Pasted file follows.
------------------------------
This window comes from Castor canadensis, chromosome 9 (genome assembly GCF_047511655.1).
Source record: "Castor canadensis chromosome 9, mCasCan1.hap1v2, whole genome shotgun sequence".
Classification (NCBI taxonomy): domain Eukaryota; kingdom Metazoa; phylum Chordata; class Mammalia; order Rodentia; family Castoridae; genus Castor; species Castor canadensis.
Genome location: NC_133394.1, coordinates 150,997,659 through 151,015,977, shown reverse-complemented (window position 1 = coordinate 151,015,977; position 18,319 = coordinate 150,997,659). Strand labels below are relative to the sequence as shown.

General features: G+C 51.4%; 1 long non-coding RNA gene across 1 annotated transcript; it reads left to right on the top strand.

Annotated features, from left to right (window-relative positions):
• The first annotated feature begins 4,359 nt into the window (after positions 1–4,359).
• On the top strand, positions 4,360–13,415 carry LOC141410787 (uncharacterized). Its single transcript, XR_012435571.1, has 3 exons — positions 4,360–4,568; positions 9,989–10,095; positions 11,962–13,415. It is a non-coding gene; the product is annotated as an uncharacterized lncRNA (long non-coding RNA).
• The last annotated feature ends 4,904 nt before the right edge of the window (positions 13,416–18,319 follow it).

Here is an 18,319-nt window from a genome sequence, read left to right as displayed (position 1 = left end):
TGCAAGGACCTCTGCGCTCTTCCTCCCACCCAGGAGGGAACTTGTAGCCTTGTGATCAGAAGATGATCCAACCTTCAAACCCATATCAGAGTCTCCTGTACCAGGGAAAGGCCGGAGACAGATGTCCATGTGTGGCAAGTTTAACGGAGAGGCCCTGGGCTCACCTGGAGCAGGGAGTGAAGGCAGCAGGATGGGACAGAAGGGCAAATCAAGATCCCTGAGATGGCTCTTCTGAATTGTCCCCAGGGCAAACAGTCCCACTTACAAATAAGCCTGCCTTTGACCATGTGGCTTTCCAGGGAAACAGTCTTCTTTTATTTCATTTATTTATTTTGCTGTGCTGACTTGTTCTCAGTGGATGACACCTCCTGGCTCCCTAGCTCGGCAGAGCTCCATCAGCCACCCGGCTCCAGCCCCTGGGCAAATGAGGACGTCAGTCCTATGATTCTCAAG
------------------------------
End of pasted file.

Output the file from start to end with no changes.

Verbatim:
This window comes from Castor canadensis, chromosome 9 (genome assembly GCF_047511655.1).
Source record: "Castor canadensis chromosome 9, mCasCan1.hap1v2, whole genome shotgun sequence".
Classification (NCBI taxonomy): domain Eukaryota; kingdom Metazoa; phylum Chordata; class Mammalia; order Rodentia; family Castoridae; genus Castor; species Castor canadensis.
Genome location: NC_133394.1, coordinates 150,997,659 through 151,015,977, shown reverse-complemented (window position 1 = coordinate 151,015,977; position 18,319 = coordinate 150,997,659). Strand labels below are relative to the sequence as shown.

General features: G+C 51.4%; 1 long non-coding RNA gene across 1 annotated transcript; it reads left to right on the top strand.

Annotated features, from left to right (window-relative positions):
• The first annotated feature begins 4,359 nt into the window (after positions 1–4,359).
• On the top strand, positions 4,360–13,415 carry LOC141410787 (uncharacterized). Its single transcript, XR_012435571.1, has 3 exons — positions 4,360–4,568; positions 9,989–10,095; positions 11,962–13,415. It is a non-coding gene; the product is annotated as an uncharacterized lncRNA (long non-coding RNA).
• The last annotated feature ends 4,904 nt before the right edge of the window (positions 13,416–18,319 follow it).

Here is an 18,319-nt window from a genome sequence, read left to right as displayed (position 1 = left end):
TGCAAGGACCTCTGCGCTCTTCCTCCCACCCAGGAGGGAACTTGTAGCCTTGTGATCAGAAGATGATCCAACCTTCAAACCCATATCAGAGTCTCCTGTACCAGGGAAAGGCCGGAGACAGATGTCCATGTGTGGCAAGTTTAACGGAGAGGCCCTGGGCTCACCTGGAGCAGGGAGTGAAGGCAGCAGGATGGGACAGAAGGGCAAATCAAGATCCCTGAGATGGCTCTTCTGAATTGTCCCCAGGGCAAACAGTCCCACTTACAAATAAGCCTGCCTTTGACCATGTGGCTTTCCAGGGAAACAGTCTTCTTTTATTTCATTTATTTATTTTGCTGTGCTGACTTGTTCTCAGTGGATGACACCTCCTGGCTCCCTAGCTCGGCAGAGCTCCATCAGCCACCCGGCTCCAGCCCCTGGGCAAATGAGGACGTCAGTCCTATGATTCTCAAG